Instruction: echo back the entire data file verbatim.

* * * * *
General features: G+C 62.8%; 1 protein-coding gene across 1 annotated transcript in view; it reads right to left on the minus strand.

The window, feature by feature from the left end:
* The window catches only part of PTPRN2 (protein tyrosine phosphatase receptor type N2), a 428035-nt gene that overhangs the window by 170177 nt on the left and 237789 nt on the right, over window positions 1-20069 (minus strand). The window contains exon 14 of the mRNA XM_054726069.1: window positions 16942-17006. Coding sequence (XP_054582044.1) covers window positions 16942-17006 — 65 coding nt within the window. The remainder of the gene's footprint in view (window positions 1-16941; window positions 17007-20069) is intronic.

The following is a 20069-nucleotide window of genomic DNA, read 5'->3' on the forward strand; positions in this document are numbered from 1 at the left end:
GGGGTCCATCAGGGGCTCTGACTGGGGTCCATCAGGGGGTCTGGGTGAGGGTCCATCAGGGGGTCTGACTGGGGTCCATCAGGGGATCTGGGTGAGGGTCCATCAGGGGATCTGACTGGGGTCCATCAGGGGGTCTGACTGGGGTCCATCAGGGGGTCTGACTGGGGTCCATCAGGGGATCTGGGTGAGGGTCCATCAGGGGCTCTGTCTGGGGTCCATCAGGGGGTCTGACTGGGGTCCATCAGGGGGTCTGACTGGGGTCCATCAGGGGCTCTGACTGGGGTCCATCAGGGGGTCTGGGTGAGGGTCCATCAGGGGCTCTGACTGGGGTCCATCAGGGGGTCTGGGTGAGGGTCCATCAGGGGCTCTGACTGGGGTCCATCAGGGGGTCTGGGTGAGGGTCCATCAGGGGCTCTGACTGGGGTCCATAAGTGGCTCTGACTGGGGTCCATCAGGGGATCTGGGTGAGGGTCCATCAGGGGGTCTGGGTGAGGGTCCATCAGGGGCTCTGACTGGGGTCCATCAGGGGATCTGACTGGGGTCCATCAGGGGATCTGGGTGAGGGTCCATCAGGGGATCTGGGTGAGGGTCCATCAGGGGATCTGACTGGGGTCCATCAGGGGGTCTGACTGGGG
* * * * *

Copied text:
General features: G+C 62.8%; 1 protein-coding gene across 1 annotated transcript in view; it reads right to left on the minus strand.

The window, feature by feature from the left end:
* The window catches only part of PTPRN2 (protein tyrosine phosphatase receptor type N2), a 428035-nt gene that overhangs the window by 170177 nt on the left and 237789 nt on the right, over window positions 1-20069 (minus strand). The window contains exon 14 of the mRNA XM_054726069.1: window positions 16942-17006. Coding sequence (XP_054582044.1) covers window positions 16942-17006 — 65 coding nt within the window. The remainder of the gene's footprint in view (window positions 1-16941; window positions 17007-20069) is intronic.

The following is a 20069-nucleotide window of genomic DNA, read 5'->3' on the forward strand; positions in this document are numbered from 1 at the left end:
GGGGTCCATCAGGGGCTCTGACTGGGGTCCATCAGGGGGTCTGGGTGAGGGTCCATCAGGGGGTCTGACTGGGGTCCATCAGGGGATCTGGGTGAGGGTCCATCAGGGGATCTGACTGGGGTCCATCAGGGGGTCTGACTGGGGTCCATCAGGGGGTCTGACTGGGGTCCATCAGGGGATCTGGGTGAGGGTCCATCAGGGGCTCTGTCTGGGGTCCATCAGGGGGTCTGACTGGGGTCCATCAGGGGGTCTGACTGGGGTCCATCAGGGGCTCTGACTGGGGTCCATCAGGGGGTCTGGGTGAGGGTCCATCAGGGGCTCTGACTGGGGTCCATCAGGGGGTCTGGGTGAGGGTCCATCAGGGGCTCTGACTGGGGTCCATCAGGGGGTCTGGGTGAGGGTCCATCAGGGGCTCTGACTGGGGTCCATAAGTGGCTCTGACTGGGGTCCATCAGGGGATCTGGGTGAGGGTCCATCAGGGGGTCTGGGTGAGGGTCCATCAGGGGCTCTGACTGGGGTCCATCAGGGGATCTGACTGGGGTCCATCAGGGGATCTGGGTGAGGGTCCATCAGGGGATCTGGGTGAGGGTCCATCAGGGGATCTGACTGGGGTCCATCAGGGGGTCTGACTGGGG